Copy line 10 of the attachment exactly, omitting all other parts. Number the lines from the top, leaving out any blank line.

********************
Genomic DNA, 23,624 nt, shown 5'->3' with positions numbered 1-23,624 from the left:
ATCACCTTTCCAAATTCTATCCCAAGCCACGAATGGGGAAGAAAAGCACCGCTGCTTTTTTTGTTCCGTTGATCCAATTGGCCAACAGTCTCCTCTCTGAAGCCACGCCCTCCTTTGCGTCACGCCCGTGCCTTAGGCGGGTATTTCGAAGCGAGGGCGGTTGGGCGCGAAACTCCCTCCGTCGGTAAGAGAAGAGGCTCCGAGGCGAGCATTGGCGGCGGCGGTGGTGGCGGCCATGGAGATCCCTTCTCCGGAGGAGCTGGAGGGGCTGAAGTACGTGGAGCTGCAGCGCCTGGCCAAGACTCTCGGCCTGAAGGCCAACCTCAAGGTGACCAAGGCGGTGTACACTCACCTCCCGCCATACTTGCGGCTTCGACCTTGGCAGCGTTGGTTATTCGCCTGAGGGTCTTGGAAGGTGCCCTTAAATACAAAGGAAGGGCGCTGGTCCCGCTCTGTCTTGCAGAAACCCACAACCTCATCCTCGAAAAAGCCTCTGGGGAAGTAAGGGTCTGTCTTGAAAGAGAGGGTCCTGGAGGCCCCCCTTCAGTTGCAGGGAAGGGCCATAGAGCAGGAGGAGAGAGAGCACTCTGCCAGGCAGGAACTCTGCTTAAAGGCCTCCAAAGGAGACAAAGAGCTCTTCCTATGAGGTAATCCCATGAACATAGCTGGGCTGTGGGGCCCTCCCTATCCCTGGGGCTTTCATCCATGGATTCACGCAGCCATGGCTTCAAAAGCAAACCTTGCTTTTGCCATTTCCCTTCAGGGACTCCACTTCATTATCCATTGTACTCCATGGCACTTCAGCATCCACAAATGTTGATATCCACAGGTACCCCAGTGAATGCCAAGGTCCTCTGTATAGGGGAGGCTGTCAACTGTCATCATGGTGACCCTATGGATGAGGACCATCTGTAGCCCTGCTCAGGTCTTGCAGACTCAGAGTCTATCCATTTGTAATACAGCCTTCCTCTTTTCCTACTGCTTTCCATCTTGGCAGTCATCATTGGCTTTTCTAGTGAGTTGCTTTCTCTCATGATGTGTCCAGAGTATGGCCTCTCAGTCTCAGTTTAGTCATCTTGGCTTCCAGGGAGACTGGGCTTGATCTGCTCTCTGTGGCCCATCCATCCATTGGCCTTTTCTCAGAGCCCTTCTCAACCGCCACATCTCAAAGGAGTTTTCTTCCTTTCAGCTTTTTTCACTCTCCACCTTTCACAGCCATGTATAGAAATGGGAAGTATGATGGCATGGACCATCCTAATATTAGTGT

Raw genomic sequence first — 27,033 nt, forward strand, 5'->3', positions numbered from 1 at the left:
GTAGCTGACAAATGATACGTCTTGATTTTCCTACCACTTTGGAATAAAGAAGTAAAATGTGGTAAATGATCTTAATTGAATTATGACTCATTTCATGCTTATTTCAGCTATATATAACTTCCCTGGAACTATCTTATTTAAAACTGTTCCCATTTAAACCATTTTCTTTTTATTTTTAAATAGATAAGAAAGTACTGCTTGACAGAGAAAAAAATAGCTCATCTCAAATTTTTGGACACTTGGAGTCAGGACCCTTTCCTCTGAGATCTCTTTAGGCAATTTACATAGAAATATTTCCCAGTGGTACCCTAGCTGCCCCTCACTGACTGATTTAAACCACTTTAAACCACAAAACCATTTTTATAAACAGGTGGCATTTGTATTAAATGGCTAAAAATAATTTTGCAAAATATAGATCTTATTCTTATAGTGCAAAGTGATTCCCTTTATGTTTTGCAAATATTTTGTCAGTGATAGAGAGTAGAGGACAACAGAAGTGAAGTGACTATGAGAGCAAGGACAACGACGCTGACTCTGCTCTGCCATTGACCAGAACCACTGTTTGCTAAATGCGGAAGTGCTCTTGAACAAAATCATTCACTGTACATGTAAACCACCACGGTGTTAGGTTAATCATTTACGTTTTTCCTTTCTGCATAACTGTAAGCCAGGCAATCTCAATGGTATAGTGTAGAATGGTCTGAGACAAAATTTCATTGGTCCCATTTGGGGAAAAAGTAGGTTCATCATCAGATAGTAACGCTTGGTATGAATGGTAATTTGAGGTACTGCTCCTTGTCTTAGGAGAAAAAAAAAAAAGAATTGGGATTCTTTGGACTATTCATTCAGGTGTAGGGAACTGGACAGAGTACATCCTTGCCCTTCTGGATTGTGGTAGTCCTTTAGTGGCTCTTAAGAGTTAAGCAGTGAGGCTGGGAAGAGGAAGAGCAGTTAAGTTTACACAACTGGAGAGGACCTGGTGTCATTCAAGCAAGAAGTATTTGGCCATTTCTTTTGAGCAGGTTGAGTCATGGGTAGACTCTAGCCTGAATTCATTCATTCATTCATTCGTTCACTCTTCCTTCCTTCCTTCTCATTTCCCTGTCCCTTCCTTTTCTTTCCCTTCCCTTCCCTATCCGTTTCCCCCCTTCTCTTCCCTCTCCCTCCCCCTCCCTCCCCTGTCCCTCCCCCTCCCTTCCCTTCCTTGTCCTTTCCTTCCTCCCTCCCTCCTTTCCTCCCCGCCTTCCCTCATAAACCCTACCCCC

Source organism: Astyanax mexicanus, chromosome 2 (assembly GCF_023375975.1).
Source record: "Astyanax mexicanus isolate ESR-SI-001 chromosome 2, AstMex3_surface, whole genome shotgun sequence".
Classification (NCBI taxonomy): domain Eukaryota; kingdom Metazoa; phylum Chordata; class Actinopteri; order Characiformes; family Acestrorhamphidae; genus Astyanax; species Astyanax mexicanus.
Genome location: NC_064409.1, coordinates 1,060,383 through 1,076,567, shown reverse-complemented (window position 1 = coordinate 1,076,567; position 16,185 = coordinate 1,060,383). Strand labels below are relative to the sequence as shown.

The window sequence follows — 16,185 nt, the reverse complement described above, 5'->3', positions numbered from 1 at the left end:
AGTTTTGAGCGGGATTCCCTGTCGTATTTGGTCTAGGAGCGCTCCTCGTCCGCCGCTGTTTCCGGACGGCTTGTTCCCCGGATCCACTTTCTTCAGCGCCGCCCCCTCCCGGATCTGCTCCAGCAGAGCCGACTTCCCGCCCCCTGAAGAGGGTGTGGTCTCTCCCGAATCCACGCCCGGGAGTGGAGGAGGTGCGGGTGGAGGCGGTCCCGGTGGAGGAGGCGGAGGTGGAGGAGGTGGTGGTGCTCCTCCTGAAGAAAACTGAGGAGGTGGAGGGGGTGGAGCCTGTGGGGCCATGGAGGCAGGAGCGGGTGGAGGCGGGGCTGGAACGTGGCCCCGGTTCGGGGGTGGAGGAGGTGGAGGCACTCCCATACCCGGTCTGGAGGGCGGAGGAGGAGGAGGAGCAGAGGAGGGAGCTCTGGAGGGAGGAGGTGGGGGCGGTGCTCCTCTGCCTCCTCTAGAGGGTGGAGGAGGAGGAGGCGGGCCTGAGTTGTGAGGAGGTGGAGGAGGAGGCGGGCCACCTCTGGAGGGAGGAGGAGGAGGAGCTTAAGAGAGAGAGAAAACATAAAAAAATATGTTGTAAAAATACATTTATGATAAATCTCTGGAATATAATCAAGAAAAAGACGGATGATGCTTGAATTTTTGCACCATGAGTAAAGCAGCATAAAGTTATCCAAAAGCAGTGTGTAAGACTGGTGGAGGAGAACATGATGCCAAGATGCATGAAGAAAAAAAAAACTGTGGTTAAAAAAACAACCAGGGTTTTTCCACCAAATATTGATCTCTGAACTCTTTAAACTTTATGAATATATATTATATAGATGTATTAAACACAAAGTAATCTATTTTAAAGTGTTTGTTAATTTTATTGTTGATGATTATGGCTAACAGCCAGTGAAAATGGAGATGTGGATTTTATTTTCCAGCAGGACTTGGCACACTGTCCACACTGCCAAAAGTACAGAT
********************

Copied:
AGTTTTGAGCGGGATTCCCTGTCGTATTTGGTCTAGGAGCGCTCCTCGTCCGCCGCTGTTTCCGGACGGCTTGTTCCCCGGATCCACTTTCTTCAGCGCCGCCCCCTCCCGGATCTGCTCCAGCAGAGCCGACTTCCCGCCCCCTGAAGAGGGTGTGGTCTCTCCCGAATCCACGCCCGGGAGTGGAGGAGGTGCGGGTGGAGGCGGTCCCGGTGGAGGAGGCGGAGGTGGAGGAGGTGGTGGTGCTCCTCCTGAAGAAAACTGAGGAGGTGGAGGGGGTGGAGCCTGTGGGGCCATGGAGGCAGGAGCGGGTGGAGGCGGGGCTGGAACGTGGCCCCGGTTCGGGGGTGGAGGAGGTGGAGGCACTCCCATACCCGGTCTGGAGGGCGGAGGAGGAGGAGGAGCAGAGGAGGGAGCTCTGGAGGGAGGAGGTGGGGGCGGTGCTCCTCTGCCTCCTCTAGAGGGTGGAGGAGGAGGAGGCGGGCCTGAGTTGTGAGGAGGTGGAGGAGGAGGCGGGCCACCTCTGGAGGGAGGAGGAGGAGGAGCTTAAGAGAGAGAGAAAACATAAAAAAATATGTTGTAAAAATACATTTATGATAAATCTCTGGAATATAATCAAGAAAAAGACGGATGATGCTTGAATTTTTGCACCATGAGTAAAGCAGCATAAAGTTATCCAAAAGCAGTGTGTAAGACTGGTGGAGGAGAACATGATGCCAAGATGCATGAAGAAAAAAAAAACTGTGGTTAAAAAAACAACCAGGGTTTTTCCACCAAATATTGATCTCTGAACTCTTTAAACTTTATGAATATATATTATATAGATGTATTAAACACAAAGTAATCTATTTTAAAGTGTTTGTTAATTTTATTGTTGATGATTATGGCTAACAGCCAGTGAAAATGGAGATGTGGATTTTATTTTCCAGCAGGACTTGGCACACTGTCCACACTGCCAAAAGTACAGAT